When picking out what to read for the Halloween season, it’s easy to go for the obvious authors like Stephen King, Dean Koontz, and Clive Barker or for well-known classics like the works of Mary Shelley, Edgar Allan Poe, and Shirley Jackson. All of those make for good, dark reading while the season changes and people decorate their yards with coffins and skeletons. There is, however, a whole world of underrated horror authors out there.
Many of them you won’t find in what few bookstores are left and even now, online recommendation algorithms favour books from major publishers. Unless you’ve got your ear to the ground, there are many, many great horror writers that you’ll miss in the world of independent publishing. There are enough underrated horror authors to fill many aisles of a library that are tragically far too easy to overlook.
Of course, it’s impossible to name every single author in the horror genre that deserves more attention. A person only has so much time to read, especially in just one genre. Sohere are ten underrated horror authors to give you an idea of where to start. Some are self-published, but still high quality. Some are small press mainstays. Others have had books through major publishers, but still haven’t caught people’s attention like they should. Every single one of them, of course, should be on your reading list.
Underrated Horror Authors
1. Andre Duza
Duza is one of the original authors of Bizarro horror. He mixes off-the-wall concepts with gut-churning imagery. His debut, Dead Bitch Army, was a unique, action-packed take on zombies during the height of the craze. While zombies still are a recurring part of his work, he always finds a unique take on them, such as in WZMB, where a shock jock broadcasts as the undead run amok.
He also writes stories like the novella Don’t F(Bleep)k with the Coloureds, in which a new, experimental form of acid brings destructive cartoons into the real world. It reads like what the movie Cool World should have been. One of his best and most unique works, however, is Technicolour Terrorists, a novel-in-stories following the antics of various displaced circus freaks. Anything with Duza’s name on it is a guaranteed good time read.
2. Geoff Cooper
Cooper is certainly not a prolific author, but one of the most underrated horror authors. Since he started publishing around the turn of the century, he has only three books to his name, one of which is a collaboration with Brian Keene. If he’ll ever publish anything else is unknown. What can be said, however, that his solo collection of short stories, Answers of Silence, is an incredible one.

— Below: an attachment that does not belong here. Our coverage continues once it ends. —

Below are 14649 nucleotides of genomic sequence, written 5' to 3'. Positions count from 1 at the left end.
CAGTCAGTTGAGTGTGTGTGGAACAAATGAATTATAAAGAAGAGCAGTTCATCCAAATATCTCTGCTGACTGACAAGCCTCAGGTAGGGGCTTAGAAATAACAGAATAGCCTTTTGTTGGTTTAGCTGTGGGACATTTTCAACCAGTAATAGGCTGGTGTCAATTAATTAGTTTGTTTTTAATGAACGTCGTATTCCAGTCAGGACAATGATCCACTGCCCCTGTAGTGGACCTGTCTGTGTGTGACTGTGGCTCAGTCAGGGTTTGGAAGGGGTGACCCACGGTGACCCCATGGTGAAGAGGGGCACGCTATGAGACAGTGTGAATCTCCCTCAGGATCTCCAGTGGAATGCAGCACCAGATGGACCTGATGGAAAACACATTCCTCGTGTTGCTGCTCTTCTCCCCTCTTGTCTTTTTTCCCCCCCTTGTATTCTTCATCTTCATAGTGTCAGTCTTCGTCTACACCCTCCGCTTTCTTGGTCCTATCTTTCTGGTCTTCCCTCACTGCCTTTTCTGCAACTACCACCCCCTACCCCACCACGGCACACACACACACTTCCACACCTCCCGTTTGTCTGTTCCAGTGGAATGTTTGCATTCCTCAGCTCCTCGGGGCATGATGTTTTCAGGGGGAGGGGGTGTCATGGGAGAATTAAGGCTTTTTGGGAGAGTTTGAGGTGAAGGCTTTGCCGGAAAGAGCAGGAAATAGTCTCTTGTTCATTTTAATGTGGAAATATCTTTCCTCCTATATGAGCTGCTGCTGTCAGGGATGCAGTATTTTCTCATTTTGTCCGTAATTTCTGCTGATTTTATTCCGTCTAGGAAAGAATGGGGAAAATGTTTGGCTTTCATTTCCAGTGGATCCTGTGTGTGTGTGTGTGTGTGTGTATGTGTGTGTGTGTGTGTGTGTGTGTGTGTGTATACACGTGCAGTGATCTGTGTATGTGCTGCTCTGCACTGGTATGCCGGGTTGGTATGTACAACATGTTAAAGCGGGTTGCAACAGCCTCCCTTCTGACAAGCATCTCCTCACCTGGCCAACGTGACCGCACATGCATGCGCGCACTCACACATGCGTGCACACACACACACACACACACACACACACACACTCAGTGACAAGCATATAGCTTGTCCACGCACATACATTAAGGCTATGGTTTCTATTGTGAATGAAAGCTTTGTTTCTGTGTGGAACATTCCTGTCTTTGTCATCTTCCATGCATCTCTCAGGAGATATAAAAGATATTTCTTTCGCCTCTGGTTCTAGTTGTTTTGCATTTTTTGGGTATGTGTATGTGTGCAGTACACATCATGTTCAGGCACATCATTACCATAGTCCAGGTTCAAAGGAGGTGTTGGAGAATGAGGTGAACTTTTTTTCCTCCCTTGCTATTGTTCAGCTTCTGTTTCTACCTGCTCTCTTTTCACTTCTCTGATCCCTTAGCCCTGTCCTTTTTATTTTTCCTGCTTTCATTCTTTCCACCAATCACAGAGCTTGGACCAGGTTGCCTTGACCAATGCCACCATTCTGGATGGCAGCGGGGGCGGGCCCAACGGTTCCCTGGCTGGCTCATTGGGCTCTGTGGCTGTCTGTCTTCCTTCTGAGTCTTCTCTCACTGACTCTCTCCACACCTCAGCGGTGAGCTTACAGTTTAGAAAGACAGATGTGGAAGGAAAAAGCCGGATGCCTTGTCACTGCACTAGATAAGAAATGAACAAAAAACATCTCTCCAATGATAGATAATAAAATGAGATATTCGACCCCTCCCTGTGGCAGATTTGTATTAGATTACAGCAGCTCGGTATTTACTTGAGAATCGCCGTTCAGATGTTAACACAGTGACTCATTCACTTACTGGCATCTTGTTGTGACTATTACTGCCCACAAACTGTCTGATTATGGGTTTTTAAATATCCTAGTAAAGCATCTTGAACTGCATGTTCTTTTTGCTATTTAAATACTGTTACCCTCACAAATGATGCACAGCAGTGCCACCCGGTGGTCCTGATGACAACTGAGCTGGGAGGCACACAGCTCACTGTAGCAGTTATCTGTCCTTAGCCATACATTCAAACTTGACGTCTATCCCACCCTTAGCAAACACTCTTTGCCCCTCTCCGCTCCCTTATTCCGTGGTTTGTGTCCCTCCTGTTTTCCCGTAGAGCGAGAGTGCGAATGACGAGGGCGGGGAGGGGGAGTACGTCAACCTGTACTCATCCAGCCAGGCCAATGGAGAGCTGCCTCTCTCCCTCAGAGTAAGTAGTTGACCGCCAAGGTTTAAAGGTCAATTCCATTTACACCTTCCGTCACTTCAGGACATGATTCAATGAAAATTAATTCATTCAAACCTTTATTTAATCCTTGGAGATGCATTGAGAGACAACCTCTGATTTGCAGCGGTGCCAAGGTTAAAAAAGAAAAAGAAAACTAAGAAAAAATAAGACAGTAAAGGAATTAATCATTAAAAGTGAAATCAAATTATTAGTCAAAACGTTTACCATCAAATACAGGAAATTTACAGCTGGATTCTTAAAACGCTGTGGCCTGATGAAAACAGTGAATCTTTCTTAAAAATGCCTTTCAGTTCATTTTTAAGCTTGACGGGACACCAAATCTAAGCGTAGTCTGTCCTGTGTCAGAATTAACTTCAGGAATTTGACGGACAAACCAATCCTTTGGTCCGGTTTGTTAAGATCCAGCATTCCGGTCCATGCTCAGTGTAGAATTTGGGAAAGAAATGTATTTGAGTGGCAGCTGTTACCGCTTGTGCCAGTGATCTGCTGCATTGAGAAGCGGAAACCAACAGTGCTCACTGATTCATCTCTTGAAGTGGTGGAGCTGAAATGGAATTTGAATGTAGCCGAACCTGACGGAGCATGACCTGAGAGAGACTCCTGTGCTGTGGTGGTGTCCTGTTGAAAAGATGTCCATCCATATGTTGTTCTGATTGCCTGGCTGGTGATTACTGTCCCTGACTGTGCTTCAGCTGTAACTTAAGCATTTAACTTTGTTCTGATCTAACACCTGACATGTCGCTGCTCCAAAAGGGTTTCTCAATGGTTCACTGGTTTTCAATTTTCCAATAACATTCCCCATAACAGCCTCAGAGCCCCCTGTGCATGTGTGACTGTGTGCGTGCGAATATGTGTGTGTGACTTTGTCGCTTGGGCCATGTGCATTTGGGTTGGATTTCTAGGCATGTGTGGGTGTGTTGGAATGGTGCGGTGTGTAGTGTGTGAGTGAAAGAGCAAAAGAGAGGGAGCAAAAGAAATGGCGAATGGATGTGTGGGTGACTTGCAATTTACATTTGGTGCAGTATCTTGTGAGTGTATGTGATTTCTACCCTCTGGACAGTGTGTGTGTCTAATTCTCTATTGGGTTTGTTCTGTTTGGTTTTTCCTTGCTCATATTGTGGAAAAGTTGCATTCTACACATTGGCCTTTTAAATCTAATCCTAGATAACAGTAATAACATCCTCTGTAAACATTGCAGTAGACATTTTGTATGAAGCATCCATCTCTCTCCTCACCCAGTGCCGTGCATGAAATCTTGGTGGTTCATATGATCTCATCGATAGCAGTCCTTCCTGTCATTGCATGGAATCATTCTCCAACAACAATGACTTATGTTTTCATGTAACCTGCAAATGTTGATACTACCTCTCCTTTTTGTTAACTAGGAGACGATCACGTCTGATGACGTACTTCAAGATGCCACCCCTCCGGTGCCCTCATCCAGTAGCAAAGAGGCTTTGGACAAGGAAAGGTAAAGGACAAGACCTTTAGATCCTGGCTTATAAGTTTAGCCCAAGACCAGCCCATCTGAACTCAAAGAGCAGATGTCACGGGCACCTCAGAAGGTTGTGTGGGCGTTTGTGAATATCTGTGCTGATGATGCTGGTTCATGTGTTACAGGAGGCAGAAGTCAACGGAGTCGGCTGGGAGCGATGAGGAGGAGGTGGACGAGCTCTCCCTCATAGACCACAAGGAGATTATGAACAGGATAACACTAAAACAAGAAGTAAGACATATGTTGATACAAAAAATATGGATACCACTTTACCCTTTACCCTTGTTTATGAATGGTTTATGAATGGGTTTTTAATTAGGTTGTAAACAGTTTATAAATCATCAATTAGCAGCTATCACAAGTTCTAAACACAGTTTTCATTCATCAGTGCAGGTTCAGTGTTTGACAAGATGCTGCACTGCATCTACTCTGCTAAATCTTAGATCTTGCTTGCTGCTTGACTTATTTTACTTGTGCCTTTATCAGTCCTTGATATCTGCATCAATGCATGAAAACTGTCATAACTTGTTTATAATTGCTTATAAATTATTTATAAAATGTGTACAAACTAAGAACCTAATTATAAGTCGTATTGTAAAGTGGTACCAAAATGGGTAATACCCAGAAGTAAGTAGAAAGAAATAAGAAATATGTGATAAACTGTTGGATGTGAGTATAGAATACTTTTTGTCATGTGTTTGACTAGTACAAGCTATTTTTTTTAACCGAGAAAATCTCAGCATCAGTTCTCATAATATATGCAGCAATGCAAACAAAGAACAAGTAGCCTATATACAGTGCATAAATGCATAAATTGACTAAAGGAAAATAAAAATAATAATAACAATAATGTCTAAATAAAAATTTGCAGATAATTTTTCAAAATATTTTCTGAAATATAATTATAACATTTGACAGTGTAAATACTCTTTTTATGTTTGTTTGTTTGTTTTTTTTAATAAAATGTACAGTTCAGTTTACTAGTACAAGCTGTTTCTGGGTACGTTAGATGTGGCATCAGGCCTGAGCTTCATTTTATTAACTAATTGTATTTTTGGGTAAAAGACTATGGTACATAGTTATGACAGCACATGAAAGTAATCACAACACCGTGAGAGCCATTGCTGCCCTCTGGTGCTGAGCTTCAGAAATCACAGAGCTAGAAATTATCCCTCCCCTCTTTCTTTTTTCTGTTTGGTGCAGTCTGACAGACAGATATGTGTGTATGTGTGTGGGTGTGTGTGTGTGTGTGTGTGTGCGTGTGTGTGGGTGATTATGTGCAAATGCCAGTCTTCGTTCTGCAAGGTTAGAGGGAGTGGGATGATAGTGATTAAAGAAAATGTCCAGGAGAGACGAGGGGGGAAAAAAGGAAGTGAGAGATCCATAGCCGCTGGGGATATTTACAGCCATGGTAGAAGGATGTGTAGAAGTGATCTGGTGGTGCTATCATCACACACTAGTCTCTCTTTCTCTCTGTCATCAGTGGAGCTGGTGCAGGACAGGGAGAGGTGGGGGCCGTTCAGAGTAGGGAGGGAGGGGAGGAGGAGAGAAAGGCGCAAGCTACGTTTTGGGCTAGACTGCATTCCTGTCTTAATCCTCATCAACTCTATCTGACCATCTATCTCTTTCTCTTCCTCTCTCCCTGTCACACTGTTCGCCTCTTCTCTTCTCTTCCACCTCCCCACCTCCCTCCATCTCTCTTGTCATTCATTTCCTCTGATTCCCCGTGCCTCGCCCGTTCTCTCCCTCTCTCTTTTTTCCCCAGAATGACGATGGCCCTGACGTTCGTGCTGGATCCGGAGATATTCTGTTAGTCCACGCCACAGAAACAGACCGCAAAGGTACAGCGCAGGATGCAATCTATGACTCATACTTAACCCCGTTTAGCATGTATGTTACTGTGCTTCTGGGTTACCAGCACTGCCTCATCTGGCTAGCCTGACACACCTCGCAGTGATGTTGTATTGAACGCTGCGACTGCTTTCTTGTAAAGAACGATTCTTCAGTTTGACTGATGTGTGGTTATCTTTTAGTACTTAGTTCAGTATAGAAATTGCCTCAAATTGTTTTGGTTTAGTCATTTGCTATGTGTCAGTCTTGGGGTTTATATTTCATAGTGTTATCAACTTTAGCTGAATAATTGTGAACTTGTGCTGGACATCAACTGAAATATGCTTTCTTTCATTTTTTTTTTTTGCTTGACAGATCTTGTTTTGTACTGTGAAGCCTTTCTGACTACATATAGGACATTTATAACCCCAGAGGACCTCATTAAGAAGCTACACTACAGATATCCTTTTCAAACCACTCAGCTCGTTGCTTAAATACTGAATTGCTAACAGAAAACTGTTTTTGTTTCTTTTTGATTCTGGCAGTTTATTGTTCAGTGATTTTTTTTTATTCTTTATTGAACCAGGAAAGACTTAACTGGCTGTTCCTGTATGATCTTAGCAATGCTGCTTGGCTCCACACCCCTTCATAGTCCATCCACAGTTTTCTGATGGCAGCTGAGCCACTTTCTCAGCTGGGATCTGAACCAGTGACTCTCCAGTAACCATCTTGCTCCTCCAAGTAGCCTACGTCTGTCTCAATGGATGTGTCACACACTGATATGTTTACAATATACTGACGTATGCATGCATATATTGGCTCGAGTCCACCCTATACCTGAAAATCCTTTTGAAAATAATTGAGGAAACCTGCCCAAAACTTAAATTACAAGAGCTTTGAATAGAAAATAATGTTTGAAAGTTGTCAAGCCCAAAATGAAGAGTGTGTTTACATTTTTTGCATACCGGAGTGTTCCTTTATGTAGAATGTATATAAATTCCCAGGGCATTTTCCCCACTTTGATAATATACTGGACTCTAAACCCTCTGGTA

The stories range from psychological horror to supernatural to splatterpunk. The opening story, “The Questions of Doves,” is still one of the most genuinely unnerving short stories to have ever been written. If Cooper never publishes anything else, this hidden gem of a collection will remain an accomplishment to be proud of and a must-have for readers who enjoy dark fiction in short form.
3. Jeremy Robert Johnson
This is one author who is expected not to be seen on lists like this very soon, because he’s starting to get his due. He made his debut with a major publisher in 2020 with the novel The Loop, but he spent several years writing both short fiction and novels which were put out by small presses. To show his range, let’s take two of his stories with similar subject matter. His novella Extiction Journals and his story “Snowfall” both deal with the threat of nuclear annihilation. The former is funny and weird, with things like a man surviving with a suit made of cockroaches, and the latter poetic and tragic, with a deaf boy waking up to find himself the sole survivor of a nuclear attack.
The Loop, however, proves that mainstream publishing hasn’t neutered him, being as vivid and visceral as everything else he’s written before. With all of his prior work now in print as of this year, Johnson is going to be impossible to ignore.
4. Philip LoPresti
LoPresti is an author who seems happy with obscurity, making him one of the most underrated horror authors for sure. Lately, he’s pulled back from social media and has taken to only self-publishing his books. His work also consists of poetry, short novellas, and photo books. Hardly the most commercially viable literature. However, his prose is incredible and disturbing. He paints amazing psychological portraits of fear, trauma, and anxiety. A Creeping Plague Will Take My Place, collecting most of his published poetry to date, is an absolute maelstrom of emotions.